Tollywood
We're told what brand of cigarettes Devaki smokes, but I'd really like to know what the director was smoking.

His first release after the spectacular success of Baahubali 2, Rana Daggubati once again plays an ambitious man who will stop at nothing to win the throne - except, it's the CM's chair this time and not the king's. And Rana is the hero and not the villain.

Jogendera's (Rana) character can be summed up in a line: He's crazy about his wife, Radha (Kajal Aggarwal) and will do anything in the world for her. Including murder, and sleep with another woman. Yup, but we'll come to that later.

In the average film, the hero's goodness stands in contrast with the villain's wickedness. In this Teja directorial, however, it's the husband and wife whose qualities are pitted against each other.

Radha is kind and generous, Jogendra is kind and generous only to her. His magnanimity extends to others only if she feels it is necessary.

Radha cannot bear children but this does not reduce Jogendra's regard for her. In fact, he's all the more protective of her feelings. The film revolves around this relationship to serve as a motive and explanation for Jogendra's actions as he descends into a life of thuggery.  

However, Radha is cast in the mould of a martyr, and this makes the narrative pretty predictable. She's the all sacrificing, "pure" goddess who is always dressed in silks and gold jewellery. Apart from her introductory scene, when we're shown a close-up of her waist even before her face, in the time-honored tradition of nadumu obsessed Telugu cinema, the camera is virtuous when it deals with Radha.

Not so much when it comes to Catherine Tresa, who plays Devaki, a ruthless journalist in love with Jogendra.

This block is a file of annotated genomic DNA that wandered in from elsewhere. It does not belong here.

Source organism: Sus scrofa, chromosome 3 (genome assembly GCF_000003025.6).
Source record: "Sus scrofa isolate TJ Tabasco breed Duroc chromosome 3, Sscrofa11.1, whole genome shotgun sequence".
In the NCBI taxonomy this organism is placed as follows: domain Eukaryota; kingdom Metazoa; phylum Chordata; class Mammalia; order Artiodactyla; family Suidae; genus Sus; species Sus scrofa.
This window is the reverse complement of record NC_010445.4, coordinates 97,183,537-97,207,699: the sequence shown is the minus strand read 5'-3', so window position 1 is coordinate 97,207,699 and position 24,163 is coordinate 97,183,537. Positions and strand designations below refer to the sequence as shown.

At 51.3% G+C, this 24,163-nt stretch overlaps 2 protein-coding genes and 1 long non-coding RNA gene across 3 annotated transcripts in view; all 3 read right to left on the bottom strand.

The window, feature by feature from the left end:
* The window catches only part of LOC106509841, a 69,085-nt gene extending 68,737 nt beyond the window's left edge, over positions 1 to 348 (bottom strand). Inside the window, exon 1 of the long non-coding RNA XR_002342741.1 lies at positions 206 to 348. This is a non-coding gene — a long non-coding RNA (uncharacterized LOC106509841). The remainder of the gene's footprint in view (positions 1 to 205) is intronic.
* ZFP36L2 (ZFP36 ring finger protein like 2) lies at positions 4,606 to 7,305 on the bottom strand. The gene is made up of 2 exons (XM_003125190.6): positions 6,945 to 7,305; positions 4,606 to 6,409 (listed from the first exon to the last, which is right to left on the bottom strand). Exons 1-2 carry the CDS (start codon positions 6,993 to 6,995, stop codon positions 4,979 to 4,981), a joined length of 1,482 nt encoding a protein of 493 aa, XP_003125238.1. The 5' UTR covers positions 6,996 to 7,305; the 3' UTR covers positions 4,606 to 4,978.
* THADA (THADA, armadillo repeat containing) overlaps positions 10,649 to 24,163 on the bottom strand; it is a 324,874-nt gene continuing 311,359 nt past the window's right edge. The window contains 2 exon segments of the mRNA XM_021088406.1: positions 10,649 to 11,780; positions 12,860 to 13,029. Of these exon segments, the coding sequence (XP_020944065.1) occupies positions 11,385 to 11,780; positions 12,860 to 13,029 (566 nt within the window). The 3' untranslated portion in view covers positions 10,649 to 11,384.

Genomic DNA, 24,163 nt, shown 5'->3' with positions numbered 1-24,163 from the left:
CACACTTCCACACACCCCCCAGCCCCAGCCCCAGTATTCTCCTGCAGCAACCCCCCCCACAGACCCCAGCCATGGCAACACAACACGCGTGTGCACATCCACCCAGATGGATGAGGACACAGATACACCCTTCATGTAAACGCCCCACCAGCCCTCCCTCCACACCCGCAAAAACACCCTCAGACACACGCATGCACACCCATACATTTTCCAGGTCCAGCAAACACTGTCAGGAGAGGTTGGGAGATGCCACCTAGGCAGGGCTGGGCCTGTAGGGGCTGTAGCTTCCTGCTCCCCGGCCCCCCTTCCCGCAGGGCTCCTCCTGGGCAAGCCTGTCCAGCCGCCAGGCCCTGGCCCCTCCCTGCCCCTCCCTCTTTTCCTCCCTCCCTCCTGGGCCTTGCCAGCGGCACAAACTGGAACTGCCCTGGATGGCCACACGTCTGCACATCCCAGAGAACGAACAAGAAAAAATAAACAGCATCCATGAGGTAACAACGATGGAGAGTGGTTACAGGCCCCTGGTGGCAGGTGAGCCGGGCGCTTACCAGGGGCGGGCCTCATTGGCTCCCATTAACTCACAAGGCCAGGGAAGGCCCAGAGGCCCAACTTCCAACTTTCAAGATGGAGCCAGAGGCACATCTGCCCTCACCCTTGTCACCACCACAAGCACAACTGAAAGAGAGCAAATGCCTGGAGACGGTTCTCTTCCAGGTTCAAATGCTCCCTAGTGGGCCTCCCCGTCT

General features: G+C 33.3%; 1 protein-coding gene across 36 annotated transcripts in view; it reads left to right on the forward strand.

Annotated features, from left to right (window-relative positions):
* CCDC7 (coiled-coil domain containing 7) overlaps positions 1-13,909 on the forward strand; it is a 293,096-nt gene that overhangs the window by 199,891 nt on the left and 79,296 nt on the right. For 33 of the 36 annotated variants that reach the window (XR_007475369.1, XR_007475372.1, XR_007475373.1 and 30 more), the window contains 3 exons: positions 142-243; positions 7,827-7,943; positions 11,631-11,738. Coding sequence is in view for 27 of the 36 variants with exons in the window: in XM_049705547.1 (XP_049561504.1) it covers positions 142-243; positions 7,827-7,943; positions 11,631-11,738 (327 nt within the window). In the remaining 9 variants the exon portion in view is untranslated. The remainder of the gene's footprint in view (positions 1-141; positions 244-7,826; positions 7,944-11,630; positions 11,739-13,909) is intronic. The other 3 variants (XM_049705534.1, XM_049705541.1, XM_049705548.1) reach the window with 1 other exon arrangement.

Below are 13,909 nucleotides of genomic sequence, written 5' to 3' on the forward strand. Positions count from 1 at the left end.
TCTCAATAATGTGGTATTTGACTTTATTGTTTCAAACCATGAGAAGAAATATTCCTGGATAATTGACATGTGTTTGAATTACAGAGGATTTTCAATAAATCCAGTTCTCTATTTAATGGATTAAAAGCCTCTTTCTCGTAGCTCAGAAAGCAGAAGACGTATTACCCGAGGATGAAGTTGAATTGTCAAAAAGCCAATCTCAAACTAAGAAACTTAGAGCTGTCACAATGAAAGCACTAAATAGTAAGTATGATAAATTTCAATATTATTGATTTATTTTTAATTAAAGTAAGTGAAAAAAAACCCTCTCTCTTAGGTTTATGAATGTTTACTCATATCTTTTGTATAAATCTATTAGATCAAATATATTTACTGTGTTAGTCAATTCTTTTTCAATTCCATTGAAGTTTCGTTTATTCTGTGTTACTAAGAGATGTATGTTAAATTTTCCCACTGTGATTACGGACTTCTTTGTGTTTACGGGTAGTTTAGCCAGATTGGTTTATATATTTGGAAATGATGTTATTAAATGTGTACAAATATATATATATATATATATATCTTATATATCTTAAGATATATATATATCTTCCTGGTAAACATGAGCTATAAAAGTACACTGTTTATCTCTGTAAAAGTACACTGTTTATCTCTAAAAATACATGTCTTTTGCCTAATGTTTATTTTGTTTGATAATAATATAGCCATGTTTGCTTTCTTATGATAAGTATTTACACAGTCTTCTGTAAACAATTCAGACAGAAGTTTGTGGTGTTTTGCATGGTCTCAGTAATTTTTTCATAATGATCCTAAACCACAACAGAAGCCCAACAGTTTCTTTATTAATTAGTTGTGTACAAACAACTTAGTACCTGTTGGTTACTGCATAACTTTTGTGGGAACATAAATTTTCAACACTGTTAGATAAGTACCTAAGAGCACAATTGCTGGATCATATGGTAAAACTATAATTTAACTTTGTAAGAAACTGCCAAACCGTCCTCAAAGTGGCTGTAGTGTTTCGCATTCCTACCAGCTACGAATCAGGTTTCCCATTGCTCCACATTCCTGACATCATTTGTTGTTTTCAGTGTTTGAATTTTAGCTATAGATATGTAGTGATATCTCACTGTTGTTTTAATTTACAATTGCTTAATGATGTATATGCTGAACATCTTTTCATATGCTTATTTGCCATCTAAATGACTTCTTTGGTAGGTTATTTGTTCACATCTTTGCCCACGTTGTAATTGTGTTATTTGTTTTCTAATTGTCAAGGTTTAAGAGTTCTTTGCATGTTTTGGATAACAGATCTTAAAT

Devaki walks around in clothes that would have split in the middle if she eats as much as a sandwich, let alone conduct investigative journalism. If you knew nothing about the profession, Nene Raju Nene Mantri would convince you that the job of a journalist is all about wearing fancy hats to police stations and smoking numerous cigarettes.  

We get the same old Madonna-whore dichotomy through the two women characters, but that's not all.

When threatened in her home for a news story she's working on, Devaki tells the intruder that there are cameras all over the house and that he cannot escape the consequences. The intruder proceeds to unbutton his shirt...because whoa, what kind of woman would show a video of that to the world, right? And THEN, after it's over, Devaki runs out of the house and asks the intruder for more in his car.

The intruder, if you've not guessed already, is our man, Jogendra.  

We're told what brand of cigarettes Devaki smokes, but I'd really like to know what the director was smoking.

The film tries to be an intelligent cat and mouse political game but the rajathanthiram is sadly simplistic, defying logic at several instances. There are quite a few villains in the film, including a woman whose hairstyle dramatically improves when she turns over a new leaf. But none of them stick.

Rana thunders around, all muscle and brawn, and he's certainly easy on the eye. However, the script lets him down. In the first half of the film, when he shoots people without batting an eyelid, taking those around him by surprise, the character appears promising. However, the film doesn't allow his devolution to really punch you in the gut, because it wants to simultaneously hail him as a hero.

The patchy CGI doesn't help - in one of the stunt sequences, when Jogendra escapes from a train speeding towards him, it almost looks comical.There's some Baahubali deja vu - Jogendra's search for Radha, the waterfalls, the butterflies. Pleasant enough.

Nene Raju Nene Mantri tries hard to deliver a message on democracy and dynastic politics, but the narrative simply does not hold together. Maybe it will all make sense if you borrow Teja's cigarettes for a few hours.